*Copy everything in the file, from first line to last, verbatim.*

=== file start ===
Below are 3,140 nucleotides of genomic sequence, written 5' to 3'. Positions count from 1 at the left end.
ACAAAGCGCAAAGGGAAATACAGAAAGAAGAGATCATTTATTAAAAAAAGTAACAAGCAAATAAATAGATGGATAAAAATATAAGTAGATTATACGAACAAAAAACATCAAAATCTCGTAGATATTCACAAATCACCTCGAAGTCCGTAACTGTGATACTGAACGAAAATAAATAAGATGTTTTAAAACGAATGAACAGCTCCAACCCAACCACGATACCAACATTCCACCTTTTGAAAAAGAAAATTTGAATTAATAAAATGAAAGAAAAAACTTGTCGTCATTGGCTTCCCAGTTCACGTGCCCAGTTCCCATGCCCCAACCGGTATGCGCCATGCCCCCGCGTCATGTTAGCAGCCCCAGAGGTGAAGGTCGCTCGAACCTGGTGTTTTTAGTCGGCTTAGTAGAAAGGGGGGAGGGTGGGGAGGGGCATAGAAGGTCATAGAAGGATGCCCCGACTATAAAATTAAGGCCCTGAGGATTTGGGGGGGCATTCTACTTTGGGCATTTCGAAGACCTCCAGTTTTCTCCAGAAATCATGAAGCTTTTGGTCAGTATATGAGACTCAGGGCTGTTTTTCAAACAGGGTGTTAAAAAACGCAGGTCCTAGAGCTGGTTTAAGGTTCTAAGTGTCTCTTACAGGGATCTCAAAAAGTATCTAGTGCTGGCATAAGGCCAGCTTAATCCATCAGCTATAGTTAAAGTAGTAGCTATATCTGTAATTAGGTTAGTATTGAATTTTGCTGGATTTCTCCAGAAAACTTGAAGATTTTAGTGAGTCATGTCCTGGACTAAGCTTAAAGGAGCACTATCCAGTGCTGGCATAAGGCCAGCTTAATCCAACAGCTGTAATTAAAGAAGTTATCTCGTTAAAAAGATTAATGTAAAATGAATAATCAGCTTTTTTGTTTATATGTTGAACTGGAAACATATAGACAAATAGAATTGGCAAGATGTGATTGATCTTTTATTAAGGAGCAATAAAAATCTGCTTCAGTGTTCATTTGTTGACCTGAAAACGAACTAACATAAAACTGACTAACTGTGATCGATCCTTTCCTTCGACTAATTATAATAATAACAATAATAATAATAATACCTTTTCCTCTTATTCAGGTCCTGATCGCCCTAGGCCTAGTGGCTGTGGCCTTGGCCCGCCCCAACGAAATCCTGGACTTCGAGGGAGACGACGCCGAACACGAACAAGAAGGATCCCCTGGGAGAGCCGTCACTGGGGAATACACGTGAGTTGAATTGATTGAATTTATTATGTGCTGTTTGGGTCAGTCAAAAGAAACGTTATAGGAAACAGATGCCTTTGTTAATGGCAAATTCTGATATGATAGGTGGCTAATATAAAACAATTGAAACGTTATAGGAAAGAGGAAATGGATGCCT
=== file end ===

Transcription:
Below are 3,140 nucleotides of genomic sequence, written 5' to 3'. Positions count from 1 at the left end.
ACAAAGCGCAAAGGGAAATACAGAAAGAAGAGATCATTTATTAAAAAAAGTAACAAGCAAATAAATAGATGGATAAAAATATAAGTAGATTATACGAACAAAAAACATCAAAATCTCGTAGATATTCACAAATCACCTCGAAGTCCGTAACTGTGATACTGAACGAAAATAAATAAGATGTTTTAAAACGAATGAACAGCTCCAACCCAACCACGATACCAACATTCCACCTTTTGAAAAAGAAAATTTGAATTAATAAAATGAAAGAAAAAACTTGTCGTCATTGGCTTCCCAGTTCACGTGCCCAGTTCCCATGCCCCAACCGGTATGCGCCATGCCCCCGCGTCATGTTAGCAGCCCCAGAGGTGAAGGTCGCTCGAACCTGGTGTTTTTAGTCGGCTTAGTAGAAAGGGGGGAGGGTGGGGAGGGGCATAGAAGGTCATAGAAGGATGCCCCGACTATAAAATTAAGGCCCTGAGGATTTGGGGGGGCATTCTACTTTGGGCATTTCGAAGACCTCCAGTTTTCTCCAGAAATCATGAAGCTTTTGGTCAGTATATGAGACTCAGGGCTGTTTTTCAAACAGGGTGTTAAAAAACGCAGGTCCTAGAGCTGGTTTAAGGTTCTAAGTGTCTCTTACAGGGATCTCAAAAAGTATCTAGTGCTGGCATAAGGCCAGCTTAATCCATCAGCTATAGTTAAAGTAGTAGCTATATCTGTAATTAGGTTAGTATTGAATTTTGCTGGATTTCTCCAGAAAACTTGAAGATTTTAGTGAGTCATGTCCTGGACTAAGCTTAAAGGAGCACTATCCAGTGCTGGCATAAGGCCAGCTTAATCCAACAGCTGTAATTAAAGAAGTTATCTCGTTAAAAAGATTAATGTAAAATGAATAATCAGCTTTTTTGTTTATATGTTGAACTGGAAACATATAGACAAATAGAATTGGCAAGATGTGATTGATCTTTTATTAAGGAGCAATAAAAATCTGCTTCAGTGTTCATTTGTTGACCTGAAAACGAACTAACATAAAACTGACTAACTGTGATCGATCCTTTCCTTCGACTAATTATAATAATAACAATAATAATAATAATACCTTTTCCTCTTATTCAGGTCCTGATCGCCCTAGGCCTAGTGGCTGTGGCCTTGGCCCGCCCCAACGAAATCCTGGACTTCGAGGGAGACGACGCCGAACACGAACAAGAAGGATCCCCTGGGAGAGCCGTCACTGGGGAATACACGTGAGTTGAATTGATTGAATTTATTATGTGCTGTTTGGGTCAGTCAAAAGAAACGTTATAGGAAACAGATGCCTTTGTTAATGGCAAATTCTGATATGATAGGTGGCTAATATAAAACAATTGAAACGTTATAGGAAAGAGGAAATGGATGCCT